Valentine's Day wasn't all hearts and flowers for Gila County property owners.
Feb. 14 was also the date the county mailed out notices of value containing the numbers that will be used to compute your property taxes for 2003. Taxes for 2002 are based on property values determined and sent to you last year.
According to Gila County Assessor Dale Hom, the next important date to remember is April 15 the deadline to file an appeal if you disagree with the values the card contains. A petition for review of valuation form may be picked up at the Payson office of the Gila County Assessor at 201 Frontier behind the Sheriff's office.
But before you look at your notice of value and rush to file an appeal, there are some things Hom wants to make sure you understand.
"People need to realize that it is the Arizona Department of Revenue that keeps cash values current, and that it's usually based on sales in the area," Hom said. "When a house is first built, (the county sends) out an appraiser to determine full cash value or market value. If a building permit is issued later (for a deck, for example, or other improvements or additions), we revisit the home and make adjustments.
"Otherwise the state department of revenue looks at each area each year based on sales. They keep it current."
The full cash value is used to compute your secondary property taxes taxes set by special districts, fire districts and bond issues. These are, for the most part, taxes approved by the voters.
Listed below the full cash value on your notice of value is a limited value. This is the number used to determine your primary county taxes, which are set by local entities and cover the basic expenses of maintaining and operating the school district, community college district, and town, county and state governments.
"All property must be valued at full cash value," Hom said, "and the limited value cannot exceed the full cash value."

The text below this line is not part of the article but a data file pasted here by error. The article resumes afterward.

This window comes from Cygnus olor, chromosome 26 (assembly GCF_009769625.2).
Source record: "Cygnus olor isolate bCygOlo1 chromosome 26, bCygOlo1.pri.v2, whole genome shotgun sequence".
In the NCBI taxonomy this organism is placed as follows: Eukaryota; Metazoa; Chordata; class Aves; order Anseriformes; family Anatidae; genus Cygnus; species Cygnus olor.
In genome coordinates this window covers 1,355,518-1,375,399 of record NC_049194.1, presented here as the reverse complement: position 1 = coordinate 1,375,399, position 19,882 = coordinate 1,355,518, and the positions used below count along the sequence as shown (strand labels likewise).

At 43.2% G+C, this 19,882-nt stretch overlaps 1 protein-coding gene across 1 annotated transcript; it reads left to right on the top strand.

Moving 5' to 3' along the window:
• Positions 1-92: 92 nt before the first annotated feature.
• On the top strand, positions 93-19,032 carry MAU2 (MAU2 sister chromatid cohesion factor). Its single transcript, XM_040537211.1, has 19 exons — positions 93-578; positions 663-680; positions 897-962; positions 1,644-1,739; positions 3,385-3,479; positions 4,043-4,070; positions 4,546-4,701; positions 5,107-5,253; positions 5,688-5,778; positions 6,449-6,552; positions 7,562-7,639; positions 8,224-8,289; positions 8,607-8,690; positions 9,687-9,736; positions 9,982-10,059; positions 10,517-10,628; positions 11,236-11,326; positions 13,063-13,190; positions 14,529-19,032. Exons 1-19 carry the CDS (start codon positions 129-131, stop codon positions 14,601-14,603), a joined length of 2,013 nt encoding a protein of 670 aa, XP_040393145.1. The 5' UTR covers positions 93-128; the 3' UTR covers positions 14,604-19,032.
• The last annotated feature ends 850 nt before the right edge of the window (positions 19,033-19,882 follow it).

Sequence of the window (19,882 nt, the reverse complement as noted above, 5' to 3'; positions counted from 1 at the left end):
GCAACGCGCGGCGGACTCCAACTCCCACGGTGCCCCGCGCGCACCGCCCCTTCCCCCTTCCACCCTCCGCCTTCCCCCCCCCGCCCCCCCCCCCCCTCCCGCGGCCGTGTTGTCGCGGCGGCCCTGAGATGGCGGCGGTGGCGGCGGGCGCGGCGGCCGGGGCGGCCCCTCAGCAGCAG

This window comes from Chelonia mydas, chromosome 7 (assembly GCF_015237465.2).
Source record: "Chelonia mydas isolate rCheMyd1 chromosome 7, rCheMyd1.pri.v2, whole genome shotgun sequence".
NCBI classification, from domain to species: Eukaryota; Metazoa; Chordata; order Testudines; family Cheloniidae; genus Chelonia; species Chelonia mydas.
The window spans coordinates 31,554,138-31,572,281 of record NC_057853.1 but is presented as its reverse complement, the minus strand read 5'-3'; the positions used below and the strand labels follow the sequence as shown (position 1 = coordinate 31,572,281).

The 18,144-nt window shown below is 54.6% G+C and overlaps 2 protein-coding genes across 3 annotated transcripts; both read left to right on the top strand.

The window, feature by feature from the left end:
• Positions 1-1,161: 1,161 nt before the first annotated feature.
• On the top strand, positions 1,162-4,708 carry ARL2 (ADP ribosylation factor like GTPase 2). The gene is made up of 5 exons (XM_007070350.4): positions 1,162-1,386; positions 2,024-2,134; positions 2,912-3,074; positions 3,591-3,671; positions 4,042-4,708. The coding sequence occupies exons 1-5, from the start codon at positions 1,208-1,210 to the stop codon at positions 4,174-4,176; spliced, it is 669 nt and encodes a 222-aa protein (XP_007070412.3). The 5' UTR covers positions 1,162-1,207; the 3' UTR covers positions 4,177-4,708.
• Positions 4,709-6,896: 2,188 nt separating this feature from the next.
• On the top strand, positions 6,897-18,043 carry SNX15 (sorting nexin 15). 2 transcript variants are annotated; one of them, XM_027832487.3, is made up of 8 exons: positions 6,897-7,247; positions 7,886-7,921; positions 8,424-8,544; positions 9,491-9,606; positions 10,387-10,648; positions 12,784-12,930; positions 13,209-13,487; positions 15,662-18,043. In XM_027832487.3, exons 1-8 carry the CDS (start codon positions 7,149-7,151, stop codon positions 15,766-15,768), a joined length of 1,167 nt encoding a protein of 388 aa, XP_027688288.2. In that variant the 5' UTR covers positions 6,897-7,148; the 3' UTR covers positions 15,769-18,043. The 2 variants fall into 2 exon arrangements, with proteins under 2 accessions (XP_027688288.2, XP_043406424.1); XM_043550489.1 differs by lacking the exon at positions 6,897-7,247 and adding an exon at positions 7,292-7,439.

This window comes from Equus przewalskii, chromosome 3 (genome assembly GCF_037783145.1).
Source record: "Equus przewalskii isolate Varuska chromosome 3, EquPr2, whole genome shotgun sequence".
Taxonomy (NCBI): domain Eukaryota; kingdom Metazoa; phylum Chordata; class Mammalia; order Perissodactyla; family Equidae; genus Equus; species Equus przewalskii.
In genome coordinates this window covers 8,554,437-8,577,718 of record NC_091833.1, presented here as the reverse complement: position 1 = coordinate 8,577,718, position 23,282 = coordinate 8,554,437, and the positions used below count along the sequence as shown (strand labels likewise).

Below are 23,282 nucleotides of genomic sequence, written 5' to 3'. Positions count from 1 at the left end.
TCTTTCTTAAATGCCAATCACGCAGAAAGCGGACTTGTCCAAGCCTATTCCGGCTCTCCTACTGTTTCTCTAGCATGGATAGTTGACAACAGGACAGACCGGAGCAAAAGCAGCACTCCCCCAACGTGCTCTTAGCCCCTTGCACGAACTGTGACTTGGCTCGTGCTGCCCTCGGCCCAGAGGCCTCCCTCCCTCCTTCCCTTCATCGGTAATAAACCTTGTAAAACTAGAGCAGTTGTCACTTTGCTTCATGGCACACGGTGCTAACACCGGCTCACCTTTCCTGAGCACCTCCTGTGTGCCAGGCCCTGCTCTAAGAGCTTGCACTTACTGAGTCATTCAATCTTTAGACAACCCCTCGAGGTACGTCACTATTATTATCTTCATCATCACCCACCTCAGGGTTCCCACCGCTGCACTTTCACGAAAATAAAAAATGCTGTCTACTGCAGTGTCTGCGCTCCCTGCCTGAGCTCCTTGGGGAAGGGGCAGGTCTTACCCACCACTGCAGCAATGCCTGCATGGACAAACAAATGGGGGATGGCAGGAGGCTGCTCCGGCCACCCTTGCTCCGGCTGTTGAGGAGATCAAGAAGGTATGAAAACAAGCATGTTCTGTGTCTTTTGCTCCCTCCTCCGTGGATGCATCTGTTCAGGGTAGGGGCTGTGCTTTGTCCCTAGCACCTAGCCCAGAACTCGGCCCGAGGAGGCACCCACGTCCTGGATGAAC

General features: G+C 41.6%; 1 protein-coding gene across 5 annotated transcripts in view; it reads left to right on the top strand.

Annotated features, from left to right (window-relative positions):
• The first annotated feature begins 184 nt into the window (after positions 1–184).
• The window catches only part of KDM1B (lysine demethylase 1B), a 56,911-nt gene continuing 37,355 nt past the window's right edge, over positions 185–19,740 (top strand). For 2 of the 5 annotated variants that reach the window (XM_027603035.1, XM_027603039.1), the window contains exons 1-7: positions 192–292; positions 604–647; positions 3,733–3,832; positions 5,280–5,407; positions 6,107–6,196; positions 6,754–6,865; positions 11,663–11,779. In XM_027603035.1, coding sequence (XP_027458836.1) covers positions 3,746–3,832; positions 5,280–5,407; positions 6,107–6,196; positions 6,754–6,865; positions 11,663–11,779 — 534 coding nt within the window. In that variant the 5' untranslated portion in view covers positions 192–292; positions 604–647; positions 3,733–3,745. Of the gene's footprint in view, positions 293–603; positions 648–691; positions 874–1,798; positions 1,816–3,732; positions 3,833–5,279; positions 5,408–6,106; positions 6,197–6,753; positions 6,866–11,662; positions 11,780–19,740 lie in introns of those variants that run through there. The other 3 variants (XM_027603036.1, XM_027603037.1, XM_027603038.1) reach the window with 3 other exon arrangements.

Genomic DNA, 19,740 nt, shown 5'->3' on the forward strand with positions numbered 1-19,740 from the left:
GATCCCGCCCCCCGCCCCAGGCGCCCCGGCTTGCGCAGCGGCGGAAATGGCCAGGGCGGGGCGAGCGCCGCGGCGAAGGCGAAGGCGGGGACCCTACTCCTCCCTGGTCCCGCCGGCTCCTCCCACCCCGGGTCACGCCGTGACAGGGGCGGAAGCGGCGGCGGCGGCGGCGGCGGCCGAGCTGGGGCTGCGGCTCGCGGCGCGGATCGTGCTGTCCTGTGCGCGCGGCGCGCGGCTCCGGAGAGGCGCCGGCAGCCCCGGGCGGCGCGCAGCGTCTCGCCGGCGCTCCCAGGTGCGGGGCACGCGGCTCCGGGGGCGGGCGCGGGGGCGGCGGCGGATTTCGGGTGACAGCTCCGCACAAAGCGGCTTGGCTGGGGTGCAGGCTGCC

What you will notice, though, is that the gap between your full cash value and limited value will narrow the longer you own the property.
"New buyers are given a break, but then it goes up," Hom said. "How fast the gap closes depends on the economy. "If the economy is strong, property values go up faster and by more."
But when the economy is stagnant or weak, full cash value can stay the same or actually decline. Then the gap between full and limited value will narrow faster.
"If you own the property long enough," Hom said, "limited value will eventually reach full value."
In the meantime, your limited value can only go up each year by either 10 percent or 25 percent of the difference between last year's limited value and the current full cash value whichever is greater.
The actual tax rate is determined by the government entities in your area by the Town of Payson if you live in town, by Gila County if you live in an unincorporated area, by the Payson Unified School District if you live within its confines.
Tax bills are sent out twice a year on May 1 and Oct. 1.
The numbers on those bills are the ones to be concerned about, not the numbers on your notice of value, Hom said.
"If the (government) entity doesn't need that much more money to operate (than the previous year), then when cash values go up in an area tax rates should go up less, or maybe even go down," he said. "It's really a balancing act, like a scale. Don't get me wrong, property values do relate to your tax bill, but it's not a direct correlation by any means."
According to Gila County Finance Director John Nelson, county residents are paying an average of $751.25 in property taxes for fiscal year 2001-2002, compared to an estimated state average of $813.43.
Nelson admits the tax rate in Gila County is high, but points out that the overall tax burden places the county in the middle of the pack compared to other Arizona counties.
"I'll guarantee you our primary property tax rate is high," Nelson said. "There's no industry here. But the Department of Revenue comes out with an average tax burden for counties every year and our numbers are very much in the middle."
Graham is lowest at $266.35, while Maricopa County residents pay an average of $869.53.